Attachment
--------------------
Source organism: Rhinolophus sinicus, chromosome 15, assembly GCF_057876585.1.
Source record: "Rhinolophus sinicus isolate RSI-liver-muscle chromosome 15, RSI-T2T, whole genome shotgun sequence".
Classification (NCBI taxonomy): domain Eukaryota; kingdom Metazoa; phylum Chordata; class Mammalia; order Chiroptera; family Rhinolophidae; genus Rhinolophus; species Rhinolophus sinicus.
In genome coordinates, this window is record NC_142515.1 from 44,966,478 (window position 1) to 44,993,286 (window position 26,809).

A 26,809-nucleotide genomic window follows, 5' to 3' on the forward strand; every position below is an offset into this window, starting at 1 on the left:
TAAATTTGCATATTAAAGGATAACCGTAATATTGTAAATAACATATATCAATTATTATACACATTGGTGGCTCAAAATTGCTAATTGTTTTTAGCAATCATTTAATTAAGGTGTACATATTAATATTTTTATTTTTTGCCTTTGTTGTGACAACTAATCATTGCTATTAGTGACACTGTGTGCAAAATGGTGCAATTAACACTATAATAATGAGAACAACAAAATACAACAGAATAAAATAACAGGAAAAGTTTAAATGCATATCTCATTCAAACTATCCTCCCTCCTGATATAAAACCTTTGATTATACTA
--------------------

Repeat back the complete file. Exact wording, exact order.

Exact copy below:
Source organism: Rhinolophus sinicus, chromosome 15, assembly GCF_057876585.1.
Source record: "Rhinolophus sinicus isolate RSI-liver-muscle chromosome 15, RSI-T2T, whole genome shotgun sequence".
Classification (NCBI taxonomy): domain Eukaryota; kingdom Metazoa; phylum Chordata; class Mammalia; order Chiroptera; family Rhinolophidae; genus Rhinolophus; species Rhinolophus sinicus.
In genome coordinates, this window is record NC_142515.1 from 44,966,478 (window position 1) to 44,993,286 (window position 26,809).

A 26,809-nucleotide genomic window follows, 5' to 3' on the forward strand; every position below is an offset into this window, starting at 1 on the left:
TAAATTTGCATATTAAAGGATAACCGTAATATTGTAAATAACATATATCAATTATTATACACATTGGTGGCTCAAAATTGCTAATTGTTTTTAGCAATCATTTAATTAAGGTGTACATATTAATATTTTTATTTTTTGCCTTTGTTGTGACAACTAATCATTGCTATTAGTGACACTGTGTGCAAAATGGTGCAATTAACACTATAATAATGAGAACAACAAAATACAACAGAATAAAATAACAGGAAAAGTTTAAATGCATATCTCATTCAAACTATCCTCCCTCCTGATATAAAACCTTTGATTATACTA